Handle Design

The handle design significantly affects the knife’s ergonomics and grip. Consider factors such as handle material, texture and shape. Common handle materials include plastic, metal and composite materials. Ensure the handle provides a comfortable and secure grip, especially in various weather conditions. Some handles also feature additional features such as textured grips or ergonomic shaping for enhanced control.

Concealment Options

The effectiveness of a concealed carry knife depends on your ability to carry it discreetly. Consider knives with features that facilitate easy concealment, such as low-profile pocket clips or slim profiles. An easily concealable knife is more likely to be carried consistently, increasing its practicality as a personal-defense tool.

Concealed Carry Laws for Knives

While there are federal laws governing the possession and carrying of certain types of knives, the bulk of regulations fall under state and local jurisdictions. Federal laws mainly focus on restrictions related to specific types of blades, such as automatic knives, and the transport of knives across state lines. However, the nuances of legality are primarily determined at the state level.

State laws regarding concealed carry knives vary significantly. Some states have clear and permissive laws, allowing the concealed carry of knives with relatively few restrictions. In contrast, others have stricter regulations, specifying blade length limits, permissible types of knives and circumstances under which carrying a concealed knife is deemed legal. Local ordinances may add further layers of complexity.

Some states require individuals to obtain permits for carrying concealed knives, much like concealed carry permits for firearms. These permits may have specific requirements and restrictions. Failure to comply with state and local laws can result in serious consequences, including fines and legal repercussions. To check the knife carry laws in your state, visit the USCCA’s Reciprocity Map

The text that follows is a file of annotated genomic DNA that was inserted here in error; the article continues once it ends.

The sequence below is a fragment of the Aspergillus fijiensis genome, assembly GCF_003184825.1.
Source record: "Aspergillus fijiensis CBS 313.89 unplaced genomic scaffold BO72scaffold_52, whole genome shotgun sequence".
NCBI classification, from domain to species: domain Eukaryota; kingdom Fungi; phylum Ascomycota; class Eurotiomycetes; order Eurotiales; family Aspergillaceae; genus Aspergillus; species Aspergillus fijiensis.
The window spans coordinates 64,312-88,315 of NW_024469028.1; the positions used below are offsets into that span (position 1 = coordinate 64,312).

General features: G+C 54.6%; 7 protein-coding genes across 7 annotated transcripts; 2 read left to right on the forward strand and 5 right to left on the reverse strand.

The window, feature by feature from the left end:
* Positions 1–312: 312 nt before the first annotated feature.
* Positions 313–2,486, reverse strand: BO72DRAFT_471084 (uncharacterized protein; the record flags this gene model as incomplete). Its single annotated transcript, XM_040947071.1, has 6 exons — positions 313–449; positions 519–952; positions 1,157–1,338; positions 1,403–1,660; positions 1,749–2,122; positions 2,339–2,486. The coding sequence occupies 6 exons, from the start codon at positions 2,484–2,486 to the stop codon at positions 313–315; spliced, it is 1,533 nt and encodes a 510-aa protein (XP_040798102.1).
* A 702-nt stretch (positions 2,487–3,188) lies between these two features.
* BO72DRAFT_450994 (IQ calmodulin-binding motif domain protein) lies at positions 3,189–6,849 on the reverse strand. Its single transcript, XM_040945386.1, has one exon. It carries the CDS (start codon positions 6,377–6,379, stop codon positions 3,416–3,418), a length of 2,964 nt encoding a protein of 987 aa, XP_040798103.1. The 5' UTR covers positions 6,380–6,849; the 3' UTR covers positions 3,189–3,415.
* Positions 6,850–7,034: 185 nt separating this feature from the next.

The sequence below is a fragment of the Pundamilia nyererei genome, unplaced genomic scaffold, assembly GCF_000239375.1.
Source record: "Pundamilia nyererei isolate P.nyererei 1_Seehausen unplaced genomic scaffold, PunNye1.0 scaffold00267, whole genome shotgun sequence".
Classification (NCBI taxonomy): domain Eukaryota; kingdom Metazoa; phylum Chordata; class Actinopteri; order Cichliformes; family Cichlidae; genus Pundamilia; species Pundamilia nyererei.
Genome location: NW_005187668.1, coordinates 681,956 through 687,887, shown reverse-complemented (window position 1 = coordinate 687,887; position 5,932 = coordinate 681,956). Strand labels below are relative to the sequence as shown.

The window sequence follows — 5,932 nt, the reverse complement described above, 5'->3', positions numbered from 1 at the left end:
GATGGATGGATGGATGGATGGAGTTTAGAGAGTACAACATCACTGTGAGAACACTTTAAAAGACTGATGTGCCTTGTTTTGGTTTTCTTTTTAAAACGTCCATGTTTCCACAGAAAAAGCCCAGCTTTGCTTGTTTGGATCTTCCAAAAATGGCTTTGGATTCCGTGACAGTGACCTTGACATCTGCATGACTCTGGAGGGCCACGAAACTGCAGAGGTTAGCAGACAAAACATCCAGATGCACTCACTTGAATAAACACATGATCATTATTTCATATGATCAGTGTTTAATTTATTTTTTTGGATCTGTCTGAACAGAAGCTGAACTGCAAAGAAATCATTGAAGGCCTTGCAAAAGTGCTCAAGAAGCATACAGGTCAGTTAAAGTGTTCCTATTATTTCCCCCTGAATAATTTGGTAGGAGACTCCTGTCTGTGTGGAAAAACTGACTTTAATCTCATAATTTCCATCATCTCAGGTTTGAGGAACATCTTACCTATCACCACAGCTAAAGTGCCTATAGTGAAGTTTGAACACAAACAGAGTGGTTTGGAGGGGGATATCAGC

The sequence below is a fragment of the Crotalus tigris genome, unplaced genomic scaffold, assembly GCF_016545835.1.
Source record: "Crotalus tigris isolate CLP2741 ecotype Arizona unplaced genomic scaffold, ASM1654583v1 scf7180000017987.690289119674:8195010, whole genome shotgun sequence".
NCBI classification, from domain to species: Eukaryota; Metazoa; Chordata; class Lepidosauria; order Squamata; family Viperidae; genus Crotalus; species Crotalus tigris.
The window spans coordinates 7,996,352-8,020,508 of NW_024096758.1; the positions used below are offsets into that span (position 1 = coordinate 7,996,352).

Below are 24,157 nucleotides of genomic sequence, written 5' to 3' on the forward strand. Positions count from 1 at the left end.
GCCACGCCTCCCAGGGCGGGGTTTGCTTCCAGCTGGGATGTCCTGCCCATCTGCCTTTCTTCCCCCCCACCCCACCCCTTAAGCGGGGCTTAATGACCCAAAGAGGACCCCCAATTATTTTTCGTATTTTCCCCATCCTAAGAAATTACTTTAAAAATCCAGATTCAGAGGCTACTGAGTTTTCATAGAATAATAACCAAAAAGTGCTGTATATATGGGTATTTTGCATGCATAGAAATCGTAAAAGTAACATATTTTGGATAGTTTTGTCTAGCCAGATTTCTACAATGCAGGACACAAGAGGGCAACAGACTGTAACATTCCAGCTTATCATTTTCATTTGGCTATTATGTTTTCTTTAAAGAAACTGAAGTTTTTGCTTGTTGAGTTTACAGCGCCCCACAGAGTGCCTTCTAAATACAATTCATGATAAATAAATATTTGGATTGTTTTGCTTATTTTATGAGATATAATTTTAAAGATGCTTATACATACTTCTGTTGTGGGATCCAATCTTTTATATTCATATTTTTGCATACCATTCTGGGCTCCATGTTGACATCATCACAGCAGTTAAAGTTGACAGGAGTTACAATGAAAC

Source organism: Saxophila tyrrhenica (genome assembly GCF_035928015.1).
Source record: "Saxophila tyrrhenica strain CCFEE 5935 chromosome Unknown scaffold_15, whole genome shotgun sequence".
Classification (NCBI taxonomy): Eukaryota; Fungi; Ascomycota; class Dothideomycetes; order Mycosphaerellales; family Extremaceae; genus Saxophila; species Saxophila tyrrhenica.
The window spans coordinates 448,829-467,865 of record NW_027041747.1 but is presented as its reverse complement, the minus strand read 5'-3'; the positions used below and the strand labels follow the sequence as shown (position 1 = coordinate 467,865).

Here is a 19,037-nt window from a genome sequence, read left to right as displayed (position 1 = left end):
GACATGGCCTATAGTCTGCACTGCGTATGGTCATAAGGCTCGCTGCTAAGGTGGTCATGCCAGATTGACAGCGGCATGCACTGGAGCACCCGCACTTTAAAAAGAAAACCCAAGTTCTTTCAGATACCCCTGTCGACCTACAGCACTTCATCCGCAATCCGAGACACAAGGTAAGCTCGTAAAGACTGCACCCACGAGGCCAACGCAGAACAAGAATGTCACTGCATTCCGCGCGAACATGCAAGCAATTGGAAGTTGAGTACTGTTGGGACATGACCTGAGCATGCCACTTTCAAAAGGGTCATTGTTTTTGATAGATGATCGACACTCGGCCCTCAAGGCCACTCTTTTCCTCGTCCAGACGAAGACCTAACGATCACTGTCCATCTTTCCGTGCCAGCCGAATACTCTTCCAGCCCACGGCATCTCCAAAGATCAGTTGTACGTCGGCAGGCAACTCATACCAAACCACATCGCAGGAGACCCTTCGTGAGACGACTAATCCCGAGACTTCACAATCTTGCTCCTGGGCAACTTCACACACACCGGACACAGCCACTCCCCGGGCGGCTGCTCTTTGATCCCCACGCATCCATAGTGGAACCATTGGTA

How to Use a Knife for Self-Defense

If you think you are going to stop an attacker with a stab or two to the abdomen, think again. Good knife fighting is about taking away the attacker’s ability to fight. That means cutting the muscle groups that allow your attacker to wield a weapon or move effectively. Take away the assailant’s ability to move and you have successfully stopped the attack.

Cuts to the lower arm impede the attacker’s ability to grab you. Cuts to the upper arm take away the ability to swing an impact weapon. Cuts to the thigh just above the knee impede mobility. Know these target areas and practice your defensive movements with a training blade.

Remember, you may only use as much force as is reasonably necessary to stop the attack. Once the attacker’s ability to inflict harm on you is removed, you must not use any further force.

Carrying a Knife Concealed

You should seriously consider how and where you carry your knife on your person before carrying. If you can’t access your gun, will you still be able to easily access and deploy your knife? Can you access it with either hand? Is it concealed? A concealed knife not only provides the element of surprise but also lessens the likelihood of an assailant grabbing the knife.